A central task of eukaryotic cells is to ensure that various proteins synthesized in the cytosol reach their proper destinations, which can include subcellular membrane-bound compartments known as organelles. Research in the Bartel lab is uncovering the mechanisms by which cells assemble and destroy one such organelle, the peroxisome. Peroxisomes sequester essential but often dangerous metabolic reactions, thereby accelerating metabolism while protecting the rest of the cell from harmful byproducts. Defects in this organelle in humans underlie the peroxisome biogenesis disorders, which are generally fatal in infancy or childhood.
The Bartel lab uses genetic, genomic, cell biological, and biochemical approaches to decipher peroxisome biology in the reference plant Arabidopsis thaliana; the novel peroxisomal functions and facile genetics of this organism allow straightforward perturbation and enhancement of peroxisomal processes in an intact multicellular organism. Moreover, the relatively large size of plant peroxisomes (compared to yeast and mammalian peroxisomes) offers unique opportunities to decipher peroxisome biogenesis and membrane complexity via live-cell imaging. The Bartel lab is exploiting unique aspects of plant peroxisomes to advance mechanistic hypotheses to expand and refine our understanding of these essential organelles.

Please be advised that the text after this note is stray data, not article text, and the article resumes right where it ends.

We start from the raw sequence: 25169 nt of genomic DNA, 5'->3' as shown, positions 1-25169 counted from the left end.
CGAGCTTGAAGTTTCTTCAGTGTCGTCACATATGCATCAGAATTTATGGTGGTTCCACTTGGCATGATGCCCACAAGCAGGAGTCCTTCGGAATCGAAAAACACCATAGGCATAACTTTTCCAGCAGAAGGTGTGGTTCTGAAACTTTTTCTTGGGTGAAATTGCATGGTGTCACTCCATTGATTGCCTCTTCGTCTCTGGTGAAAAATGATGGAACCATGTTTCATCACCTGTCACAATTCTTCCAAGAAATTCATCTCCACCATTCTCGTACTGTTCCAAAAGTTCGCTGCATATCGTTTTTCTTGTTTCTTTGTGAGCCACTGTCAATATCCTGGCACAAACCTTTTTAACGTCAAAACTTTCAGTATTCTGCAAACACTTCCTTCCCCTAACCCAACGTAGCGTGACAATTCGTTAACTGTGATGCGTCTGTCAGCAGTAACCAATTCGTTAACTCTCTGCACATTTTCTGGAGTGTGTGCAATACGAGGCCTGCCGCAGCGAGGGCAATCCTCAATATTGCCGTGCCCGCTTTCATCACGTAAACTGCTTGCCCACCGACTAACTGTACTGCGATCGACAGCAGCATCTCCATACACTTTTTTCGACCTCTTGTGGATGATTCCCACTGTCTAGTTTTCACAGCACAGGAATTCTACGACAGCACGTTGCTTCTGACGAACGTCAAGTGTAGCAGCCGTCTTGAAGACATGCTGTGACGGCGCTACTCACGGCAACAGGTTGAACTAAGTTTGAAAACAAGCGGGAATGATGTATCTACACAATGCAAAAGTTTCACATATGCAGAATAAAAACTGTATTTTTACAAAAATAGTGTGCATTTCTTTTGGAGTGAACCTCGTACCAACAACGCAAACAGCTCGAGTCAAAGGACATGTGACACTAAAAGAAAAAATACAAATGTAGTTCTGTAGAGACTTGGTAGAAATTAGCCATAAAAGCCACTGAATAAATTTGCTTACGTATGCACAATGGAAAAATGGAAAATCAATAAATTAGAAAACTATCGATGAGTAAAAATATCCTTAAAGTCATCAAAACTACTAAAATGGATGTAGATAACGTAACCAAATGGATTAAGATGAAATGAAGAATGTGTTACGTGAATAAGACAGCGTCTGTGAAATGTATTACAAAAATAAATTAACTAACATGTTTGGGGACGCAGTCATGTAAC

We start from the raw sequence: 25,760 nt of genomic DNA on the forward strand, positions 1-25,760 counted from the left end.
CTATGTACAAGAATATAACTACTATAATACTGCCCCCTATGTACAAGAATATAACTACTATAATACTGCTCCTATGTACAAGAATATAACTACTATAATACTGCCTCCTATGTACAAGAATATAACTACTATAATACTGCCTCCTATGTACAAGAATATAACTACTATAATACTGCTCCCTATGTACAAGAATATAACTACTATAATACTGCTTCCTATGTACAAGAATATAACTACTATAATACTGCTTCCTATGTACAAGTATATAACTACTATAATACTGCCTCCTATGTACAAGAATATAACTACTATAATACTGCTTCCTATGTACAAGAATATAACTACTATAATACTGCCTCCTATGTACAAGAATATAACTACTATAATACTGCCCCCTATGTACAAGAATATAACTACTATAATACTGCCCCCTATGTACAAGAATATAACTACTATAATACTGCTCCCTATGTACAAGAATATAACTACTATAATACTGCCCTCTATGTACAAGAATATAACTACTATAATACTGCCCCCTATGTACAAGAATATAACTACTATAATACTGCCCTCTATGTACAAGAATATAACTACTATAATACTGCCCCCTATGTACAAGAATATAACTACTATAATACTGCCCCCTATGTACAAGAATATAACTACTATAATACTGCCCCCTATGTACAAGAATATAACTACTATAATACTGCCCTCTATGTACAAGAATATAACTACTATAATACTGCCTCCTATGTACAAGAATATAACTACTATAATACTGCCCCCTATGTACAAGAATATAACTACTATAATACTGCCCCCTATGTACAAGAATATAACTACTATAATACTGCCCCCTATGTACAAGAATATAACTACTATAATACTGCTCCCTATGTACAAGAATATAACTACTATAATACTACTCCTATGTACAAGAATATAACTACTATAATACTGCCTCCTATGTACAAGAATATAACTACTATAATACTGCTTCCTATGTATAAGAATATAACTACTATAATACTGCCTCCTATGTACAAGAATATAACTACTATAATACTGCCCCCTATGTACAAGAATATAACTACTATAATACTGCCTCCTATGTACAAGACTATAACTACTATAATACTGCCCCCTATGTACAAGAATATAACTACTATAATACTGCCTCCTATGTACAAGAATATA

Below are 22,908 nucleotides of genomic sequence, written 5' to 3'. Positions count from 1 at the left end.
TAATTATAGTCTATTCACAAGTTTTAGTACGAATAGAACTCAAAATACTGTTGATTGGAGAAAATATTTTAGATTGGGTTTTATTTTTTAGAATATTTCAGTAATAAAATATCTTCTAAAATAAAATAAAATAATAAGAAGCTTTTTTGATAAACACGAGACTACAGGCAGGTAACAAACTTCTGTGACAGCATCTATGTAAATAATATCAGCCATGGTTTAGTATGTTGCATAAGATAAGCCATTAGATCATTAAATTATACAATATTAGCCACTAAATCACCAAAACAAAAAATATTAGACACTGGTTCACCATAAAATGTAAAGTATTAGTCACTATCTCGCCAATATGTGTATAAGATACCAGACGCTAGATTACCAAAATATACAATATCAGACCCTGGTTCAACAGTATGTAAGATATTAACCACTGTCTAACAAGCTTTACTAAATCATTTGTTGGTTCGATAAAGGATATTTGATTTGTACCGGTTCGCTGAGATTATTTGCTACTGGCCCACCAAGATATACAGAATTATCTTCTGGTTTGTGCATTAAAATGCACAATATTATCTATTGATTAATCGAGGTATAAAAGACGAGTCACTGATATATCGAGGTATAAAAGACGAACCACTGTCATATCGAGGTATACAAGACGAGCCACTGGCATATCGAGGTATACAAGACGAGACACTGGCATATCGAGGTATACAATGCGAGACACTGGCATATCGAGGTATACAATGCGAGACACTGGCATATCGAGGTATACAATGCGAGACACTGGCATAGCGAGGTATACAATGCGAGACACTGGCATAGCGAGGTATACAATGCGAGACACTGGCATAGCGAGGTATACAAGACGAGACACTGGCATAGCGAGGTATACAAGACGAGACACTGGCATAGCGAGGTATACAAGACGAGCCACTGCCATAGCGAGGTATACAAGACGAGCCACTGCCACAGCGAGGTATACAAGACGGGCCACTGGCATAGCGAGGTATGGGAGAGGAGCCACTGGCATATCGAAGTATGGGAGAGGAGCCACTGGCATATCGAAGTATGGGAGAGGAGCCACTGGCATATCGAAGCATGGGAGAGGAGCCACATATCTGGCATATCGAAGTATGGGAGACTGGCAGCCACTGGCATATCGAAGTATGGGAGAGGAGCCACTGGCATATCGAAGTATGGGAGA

Genetics of peroxisome biogenesis, dynamics, degradation, and function in Arabidopsis development.
B.A. Biology (1983) Bethel College; Ph.D. Biology (1990) Massachusetts Institute of Technology